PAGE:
Charles Ives was one of America’s most singular composers, and arguably the first truly American voice in classical music. However, his music was hardly known beyond a small circle of outsiders until the early 1950s. By then, Ives had long since stopped composing, having created a body of work that includes four symphonies, two piano sonatas, three string quartets, 114 songs, and a number of other works.
Ives studied music at Yale, following a musical education with his father, who was a band leader for the Union Army in the Civil War. After graduating from Yale, he took a job with an insurance company, and eventually made millions from the insurance industry, composing in his spare time.
Much of Ives’ music is dissonant and polyrhythmic – he famously witnessed an experiment by his father, where two marching bands, playing different tunes, converging in cacophony in a town square. His Concord Sonata – his second piano sonata – is a gnarly programmatic piece about four American thinkers, full of dissonance and chromaticism. Some of his music was performed during his lifetime; he wasn’t unknown, but he was only known among the musical avant-garde, composers such as Henry Cowell, Elliott Carter, Carl Ruggles and Aaron Copland.
Ives’ second symphony is one of his most accessible works. While his first symphony, a student work composed at Yale, is fairly standard for the time, the second symphony shows Ives using many of the motifs that figure in the rest of his work. He notably weaves American popular songs into the symphony, such as Columbia, the Gem of the Ocean, Camptown Races, Long, Long Ago, and America the Beautiful, as well as riffs on Beethoven, Brahms and Bach. But the result is one of the most charmingly American symphonic works, and one that gives me a frisson every time I get to the finale.
When the symphony was premiered in 1951, by Leonard Bernstein and the New York Philharmonic – who would later champion Ives’ music – the composer heard it on a radio, and wasn’t impressed. He had long since turned the page on composing, stopping in 1927, when he told his wife, “nothing sounds right.” But Bernstein’s premiere was a triumph, bringing Ives into the pantheon of great composers. Bernstein recorded the work in 1958 (Amazon.com, Amazon UK, iTunes Store), and again in 1990 (Amazon.com, Amazon UK, iTunes Store). The latter recording has wonderful sound, and is coupled with some other great, shorter works, such as Central Park in the Dark and The Unanswered Question.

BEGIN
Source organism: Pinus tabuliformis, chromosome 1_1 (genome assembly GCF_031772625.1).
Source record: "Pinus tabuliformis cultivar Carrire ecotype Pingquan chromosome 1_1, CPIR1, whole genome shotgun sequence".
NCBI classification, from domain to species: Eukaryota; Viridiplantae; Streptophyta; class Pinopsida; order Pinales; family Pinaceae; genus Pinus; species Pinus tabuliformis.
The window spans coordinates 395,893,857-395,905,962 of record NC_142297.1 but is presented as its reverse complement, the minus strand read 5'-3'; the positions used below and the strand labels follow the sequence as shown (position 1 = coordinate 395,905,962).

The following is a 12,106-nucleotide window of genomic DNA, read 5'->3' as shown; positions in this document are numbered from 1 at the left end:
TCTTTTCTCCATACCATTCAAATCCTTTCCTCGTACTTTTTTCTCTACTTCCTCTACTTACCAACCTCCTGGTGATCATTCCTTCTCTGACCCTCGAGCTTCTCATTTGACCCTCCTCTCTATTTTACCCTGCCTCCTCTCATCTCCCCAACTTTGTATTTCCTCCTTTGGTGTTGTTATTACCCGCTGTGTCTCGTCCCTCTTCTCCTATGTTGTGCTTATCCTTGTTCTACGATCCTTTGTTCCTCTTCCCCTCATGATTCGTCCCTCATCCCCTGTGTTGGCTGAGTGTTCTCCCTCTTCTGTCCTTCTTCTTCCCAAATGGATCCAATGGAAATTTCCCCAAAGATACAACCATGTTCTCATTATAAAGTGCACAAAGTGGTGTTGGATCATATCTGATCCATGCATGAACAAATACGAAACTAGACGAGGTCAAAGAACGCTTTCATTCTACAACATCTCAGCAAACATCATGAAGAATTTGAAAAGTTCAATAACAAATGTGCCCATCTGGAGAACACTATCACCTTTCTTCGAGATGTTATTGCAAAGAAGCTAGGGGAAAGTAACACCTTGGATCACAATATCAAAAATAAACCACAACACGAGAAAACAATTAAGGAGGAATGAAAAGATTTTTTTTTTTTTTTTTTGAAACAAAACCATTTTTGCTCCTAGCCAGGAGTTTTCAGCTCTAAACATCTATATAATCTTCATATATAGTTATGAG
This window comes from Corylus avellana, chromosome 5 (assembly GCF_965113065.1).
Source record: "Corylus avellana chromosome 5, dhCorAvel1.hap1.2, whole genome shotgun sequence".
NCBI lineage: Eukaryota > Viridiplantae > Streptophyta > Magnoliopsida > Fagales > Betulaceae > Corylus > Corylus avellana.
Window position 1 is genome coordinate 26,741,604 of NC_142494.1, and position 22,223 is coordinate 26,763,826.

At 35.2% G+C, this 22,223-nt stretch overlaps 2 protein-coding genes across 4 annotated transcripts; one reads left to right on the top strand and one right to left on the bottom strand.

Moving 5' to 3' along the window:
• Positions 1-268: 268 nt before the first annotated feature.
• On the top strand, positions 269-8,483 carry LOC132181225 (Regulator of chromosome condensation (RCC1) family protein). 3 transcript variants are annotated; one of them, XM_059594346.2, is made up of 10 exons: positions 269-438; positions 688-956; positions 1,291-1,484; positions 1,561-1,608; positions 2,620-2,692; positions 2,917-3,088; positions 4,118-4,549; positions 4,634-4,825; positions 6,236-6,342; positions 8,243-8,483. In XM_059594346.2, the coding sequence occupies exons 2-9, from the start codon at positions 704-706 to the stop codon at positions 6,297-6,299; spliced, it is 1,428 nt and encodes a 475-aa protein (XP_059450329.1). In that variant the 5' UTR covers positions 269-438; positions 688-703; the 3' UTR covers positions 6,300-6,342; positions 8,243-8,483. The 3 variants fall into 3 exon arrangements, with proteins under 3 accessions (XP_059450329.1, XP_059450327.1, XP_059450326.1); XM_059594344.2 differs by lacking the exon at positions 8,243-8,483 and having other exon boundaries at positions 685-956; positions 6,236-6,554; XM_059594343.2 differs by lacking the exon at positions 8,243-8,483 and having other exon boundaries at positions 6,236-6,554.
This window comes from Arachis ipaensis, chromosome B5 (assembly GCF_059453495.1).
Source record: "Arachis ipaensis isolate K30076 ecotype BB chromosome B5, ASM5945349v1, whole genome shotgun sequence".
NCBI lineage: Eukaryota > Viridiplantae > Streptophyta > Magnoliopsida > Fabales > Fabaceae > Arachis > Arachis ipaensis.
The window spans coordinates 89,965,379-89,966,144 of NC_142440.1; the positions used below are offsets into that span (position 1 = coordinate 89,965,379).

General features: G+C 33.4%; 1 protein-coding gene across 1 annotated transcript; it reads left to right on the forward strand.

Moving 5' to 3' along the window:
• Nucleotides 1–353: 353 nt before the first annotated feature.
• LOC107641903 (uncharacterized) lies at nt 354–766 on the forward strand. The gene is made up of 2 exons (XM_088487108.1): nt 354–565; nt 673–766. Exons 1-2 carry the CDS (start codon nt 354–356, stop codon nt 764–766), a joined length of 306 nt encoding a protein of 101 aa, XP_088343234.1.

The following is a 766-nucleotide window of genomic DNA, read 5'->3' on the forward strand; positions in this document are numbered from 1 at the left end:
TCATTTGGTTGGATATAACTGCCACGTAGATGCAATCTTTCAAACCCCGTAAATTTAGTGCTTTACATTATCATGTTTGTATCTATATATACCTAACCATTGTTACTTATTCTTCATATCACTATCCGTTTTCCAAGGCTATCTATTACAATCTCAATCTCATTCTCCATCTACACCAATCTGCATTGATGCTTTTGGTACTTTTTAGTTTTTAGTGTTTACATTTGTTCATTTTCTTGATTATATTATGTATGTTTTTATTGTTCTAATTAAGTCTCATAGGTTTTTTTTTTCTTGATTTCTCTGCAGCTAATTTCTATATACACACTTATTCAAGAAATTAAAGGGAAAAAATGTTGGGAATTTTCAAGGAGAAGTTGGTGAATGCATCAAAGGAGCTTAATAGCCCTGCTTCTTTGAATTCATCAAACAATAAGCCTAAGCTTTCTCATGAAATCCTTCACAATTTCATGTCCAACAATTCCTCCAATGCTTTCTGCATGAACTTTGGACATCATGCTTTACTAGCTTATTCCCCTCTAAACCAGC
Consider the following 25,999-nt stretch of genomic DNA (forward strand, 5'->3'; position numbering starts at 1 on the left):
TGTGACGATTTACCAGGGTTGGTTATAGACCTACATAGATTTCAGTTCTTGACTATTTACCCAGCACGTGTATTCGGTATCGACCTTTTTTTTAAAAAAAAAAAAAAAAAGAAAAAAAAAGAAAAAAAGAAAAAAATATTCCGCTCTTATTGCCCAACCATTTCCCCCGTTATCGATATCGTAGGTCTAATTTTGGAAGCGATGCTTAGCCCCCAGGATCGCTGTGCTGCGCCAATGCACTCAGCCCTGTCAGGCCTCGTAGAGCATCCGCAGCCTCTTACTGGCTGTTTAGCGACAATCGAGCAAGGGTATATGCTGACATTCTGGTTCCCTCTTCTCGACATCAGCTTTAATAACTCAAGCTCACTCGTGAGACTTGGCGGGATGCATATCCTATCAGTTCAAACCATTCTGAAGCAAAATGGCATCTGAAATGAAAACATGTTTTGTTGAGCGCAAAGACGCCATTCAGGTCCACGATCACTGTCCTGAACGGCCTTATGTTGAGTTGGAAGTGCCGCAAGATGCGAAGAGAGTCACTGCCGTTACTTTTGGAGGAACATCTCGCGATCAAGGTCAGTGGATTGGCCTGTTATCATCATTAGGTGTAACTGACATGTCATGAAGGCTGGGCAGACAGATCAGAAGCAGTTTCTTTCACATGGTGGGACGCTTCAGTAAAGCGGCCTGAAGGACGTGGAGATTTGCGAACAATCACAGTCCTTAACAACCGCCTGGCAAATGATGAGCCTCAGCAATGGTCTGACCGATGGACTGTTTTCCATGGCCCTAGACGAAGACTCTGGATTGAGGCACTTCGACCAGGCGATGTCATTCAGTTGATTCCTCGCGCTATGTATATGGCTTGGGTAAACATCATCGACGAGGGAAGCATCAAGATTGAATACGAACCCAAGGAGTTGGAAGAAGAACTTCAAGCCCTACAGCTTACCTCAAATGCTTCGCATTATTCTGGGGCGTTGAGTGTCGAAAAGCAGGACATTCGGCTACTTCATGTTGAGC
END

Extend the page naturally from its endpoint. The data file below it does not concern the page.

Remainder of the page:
There was a fair amount of controversy around Bernstein’s approach to Ives, having taken liberties with the score, notably in the final chord, a “raspberry,” that Bernstein extended (to much great effect). But Bernstein made this work come alive, and I find that his interpretation of this work is the benchmark. A new, corrected edition of the score was made in 2000, and Kenneth Schemmerhorn recorded this with the Nashville Symphony Orchestra. (Amazon.com, Amazon UK) His reading lacks the punch of Bernstein’s, but is certainly closer to Ives’ intentions.
Other conductors have recorded this work, including Michael Tilson Thomas (Amazon.com, Amazon UK, iTunes Store), today’s most prominent supporter of Ives’ music. Tilson-Thomas’s recording dates from 1991, and I would love to hear an updated version, with the San Francisco Symphony that he directs.
Ives’ second symphony is one of the great American works of classical music. It was way ahead of its time when composed, and, while parts of it sound a bit standard, other parts, such as the final movement, remain unique. It’s a great introduction to the work of this composer who followed no school and trod his own path.